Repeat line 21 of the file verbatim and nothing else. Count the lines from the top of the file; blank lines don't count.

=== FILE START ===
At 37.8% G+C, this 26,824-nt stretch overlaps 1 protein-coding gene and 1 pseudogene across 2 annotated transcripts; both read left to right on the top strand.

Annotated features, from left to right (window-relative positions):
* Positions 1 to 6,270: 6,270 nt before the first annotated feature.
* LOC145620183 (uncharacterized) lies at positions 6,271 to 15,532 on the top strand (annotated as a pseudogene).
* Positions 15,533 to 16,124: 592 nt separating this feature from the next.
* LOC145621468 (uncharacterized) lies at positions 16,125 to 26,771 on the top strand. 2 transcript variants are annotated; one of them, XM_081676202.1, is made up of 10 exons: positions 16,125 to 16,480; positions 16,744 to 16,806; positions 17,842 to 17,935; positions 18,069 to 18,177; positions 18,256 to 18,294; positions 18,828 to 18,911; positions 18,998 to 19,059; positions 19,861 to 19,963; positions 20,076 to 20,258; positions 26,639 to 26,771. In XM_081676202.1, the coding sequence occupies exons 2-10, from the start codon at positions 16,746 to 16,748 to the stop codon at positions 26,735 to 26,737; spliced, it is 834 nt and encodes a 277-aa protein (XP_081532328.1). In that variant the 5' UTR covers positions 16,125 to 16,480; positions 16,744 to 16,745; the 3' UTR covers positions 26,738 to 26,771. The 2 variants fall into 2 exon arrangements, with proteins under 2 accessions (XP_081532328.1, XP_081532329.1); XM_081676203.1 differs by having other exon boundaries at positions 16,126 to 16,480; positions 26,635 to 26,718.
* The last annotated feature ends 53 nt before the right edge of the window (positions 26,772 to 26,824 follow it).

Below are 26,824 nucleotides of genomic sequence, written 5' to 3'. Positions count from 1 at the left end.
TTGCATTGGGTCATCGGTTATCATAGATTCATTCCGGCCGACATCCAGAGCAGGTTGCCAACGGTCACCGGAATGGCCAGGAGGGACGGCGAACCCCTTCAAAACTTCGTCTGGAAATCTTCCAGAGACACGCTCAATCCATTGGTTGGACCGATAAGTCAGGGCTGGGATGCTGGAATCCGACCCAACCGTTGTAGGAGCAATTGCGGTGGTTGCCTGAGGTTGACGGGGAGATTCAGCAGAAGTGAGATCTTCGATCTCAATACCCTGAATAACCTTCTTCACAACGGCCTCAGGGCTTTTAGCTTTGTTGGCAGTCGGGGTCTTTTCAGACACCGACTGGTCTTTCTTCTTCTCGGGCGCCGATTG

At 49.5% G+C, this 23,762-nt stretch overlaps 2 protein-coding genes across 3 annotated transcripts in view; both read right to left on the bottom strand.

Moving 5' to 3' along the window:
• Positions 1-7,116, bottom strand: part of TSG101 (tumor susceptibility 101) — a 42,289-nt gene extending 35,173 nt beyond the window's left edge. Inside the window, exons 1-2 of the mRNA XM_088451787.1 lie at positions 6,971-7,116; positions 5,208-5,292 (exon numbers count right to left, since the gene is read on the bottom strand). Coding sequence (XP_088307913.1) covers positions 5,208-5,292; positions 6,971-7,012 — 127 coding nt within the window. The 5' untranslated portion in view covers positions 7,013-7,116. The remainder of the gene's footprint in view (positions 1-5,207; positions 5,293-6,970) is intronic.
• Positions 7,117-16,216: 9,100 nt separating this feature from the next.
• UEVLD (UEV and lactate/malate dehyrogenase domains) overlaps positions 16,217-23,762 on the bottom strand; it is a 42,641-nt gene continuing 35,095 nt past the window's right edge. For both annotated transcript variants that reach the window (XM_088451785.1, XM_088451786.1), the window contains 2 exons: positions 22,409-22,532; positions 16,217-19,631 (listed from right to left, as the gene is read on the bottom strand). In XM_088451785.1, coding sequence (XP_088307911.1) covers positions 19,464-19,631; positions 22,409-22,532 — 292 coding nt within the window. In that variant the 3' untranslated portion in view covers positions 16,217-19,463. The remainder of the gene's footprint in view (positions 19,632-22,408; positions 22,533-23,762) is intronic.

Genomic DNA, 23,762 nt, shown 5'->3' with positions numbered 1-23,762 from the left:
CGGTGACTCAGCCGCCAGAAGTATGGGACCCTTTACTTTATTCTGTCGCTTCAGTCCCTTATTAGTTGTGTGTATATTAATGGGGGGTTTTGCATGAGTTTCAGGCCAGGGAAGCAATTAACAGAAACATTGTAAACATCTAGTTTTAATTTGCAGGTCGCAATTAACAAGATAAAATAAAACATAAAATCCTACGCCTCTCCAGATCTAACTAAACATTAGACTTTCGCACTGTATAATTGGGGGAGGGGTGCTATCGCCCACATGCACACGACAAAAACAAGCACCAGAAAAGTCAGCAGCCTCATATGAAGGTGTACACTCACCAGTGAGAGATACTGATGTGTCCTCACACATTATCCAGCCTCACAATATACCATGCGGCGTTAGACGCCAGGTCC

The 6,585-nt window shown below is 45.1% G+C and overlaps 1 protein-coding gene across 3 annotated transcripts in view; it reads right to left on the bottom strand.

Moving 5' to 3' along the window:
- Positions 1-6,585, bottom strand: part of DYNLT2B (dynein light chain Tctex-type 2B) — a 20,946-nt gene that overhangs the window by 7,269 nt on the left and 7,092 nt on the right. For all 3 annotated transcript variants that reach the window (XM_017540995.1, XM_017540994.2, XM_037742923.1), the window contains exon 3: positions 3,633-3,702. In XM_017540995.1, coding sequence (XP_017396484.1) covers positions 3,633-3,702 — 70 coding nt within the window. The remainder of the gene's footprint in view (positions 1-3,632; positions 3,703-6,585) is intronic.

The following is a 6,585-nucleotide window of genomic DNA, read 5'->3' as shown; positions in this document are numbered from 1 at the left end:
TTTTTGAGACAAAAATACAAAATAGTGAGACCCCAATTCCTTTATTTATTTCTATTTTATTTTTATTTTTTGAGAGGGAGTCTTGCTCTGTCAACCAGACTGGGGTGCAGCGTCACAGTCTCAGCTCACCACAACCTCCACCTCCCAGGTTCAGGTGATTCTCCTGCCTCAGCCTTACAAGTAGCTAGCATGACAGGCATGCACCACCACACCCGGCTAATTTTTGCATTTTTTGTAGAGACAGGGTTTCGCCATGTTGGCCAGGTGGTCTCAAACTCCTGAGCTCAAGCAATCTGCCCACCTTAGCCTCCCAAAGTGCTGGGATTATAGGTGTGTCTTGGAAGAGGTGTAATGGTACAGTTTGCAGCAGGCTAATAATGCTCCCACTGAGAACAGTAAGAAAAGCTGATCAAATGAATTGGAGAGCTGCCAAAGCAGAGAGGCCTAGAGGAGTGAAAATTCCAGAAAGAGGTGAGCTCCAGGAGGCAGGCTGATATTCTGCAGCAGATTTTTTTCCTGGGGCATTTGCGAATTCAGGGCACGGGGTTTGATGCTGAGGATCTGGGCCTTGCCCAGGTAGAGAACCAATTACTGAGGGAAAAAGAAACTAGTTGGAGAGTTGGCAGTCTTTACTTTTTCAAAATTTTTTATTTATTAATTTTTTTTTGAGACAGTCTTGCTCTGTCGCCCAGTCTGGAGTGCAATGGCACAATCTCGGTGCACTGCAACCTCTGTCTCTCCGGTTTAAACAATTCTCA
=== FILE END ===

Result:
TTTTTGAGACAAAAATACAAAATAGTGAGACCCCAATTCCTTTATTTATTTCTATTTTATTTTTATTTTTTGAGAGGGAGTCTTGCTCTGTCAACCAGACTGGGGTGCAGCGTCACAGTCTCAGCTCACCACAACCTCCACCTCCCAGGTTCAGGTGATTCTCCTGCCTCAGCCTTACAAGTAGCTAGCATGACAGGCATGCACCACCACACCCGGCTAATTTTTGCATTTTTTGTAGAGACAGGGTTTCGCCATGTTGGCCAGGTGGTCTCAAACTCCTGAGCTCAAGCAATCTGCCCACCTTAGCCTCCCAAAGTGCTGGGATTATAGGTGTGTCTTGGAAGAGGTGTAATGGTACAGTTTGCAGCAGGCTAATAATGCTCCCACTGAGAACAGTAAGAAAAGCTGATCAAATGAATTGGAGAGCTGCCAAAGCAGAGAGGCCTAGAGGAGTGAAAATTCCAGAAAGAGGTGAGCTCCAGGAGGCAGGCTGATATTCTGCAGCAGATTTTTTTCCTGGGGCATTTGCGAATTCAGGGCACGGGGTTTGATGCTGAGGATCTGGGCCTTGCCCAGGTAGAGAACCAATTACTGAGGGAAAAAGAAACTAGTTGGAGAGTTGGCAGTCTTTACTTTTTCAAAATTTTTTATTTATTAATTTTTTTTTGAGACAGTCTTGCTCTGTCGCCCAGTCTGGAGTGCAATGGCACAATCTCGGTGCACTGCAACCTCTGTCTCTCCGGTTTAAACAATTCTCA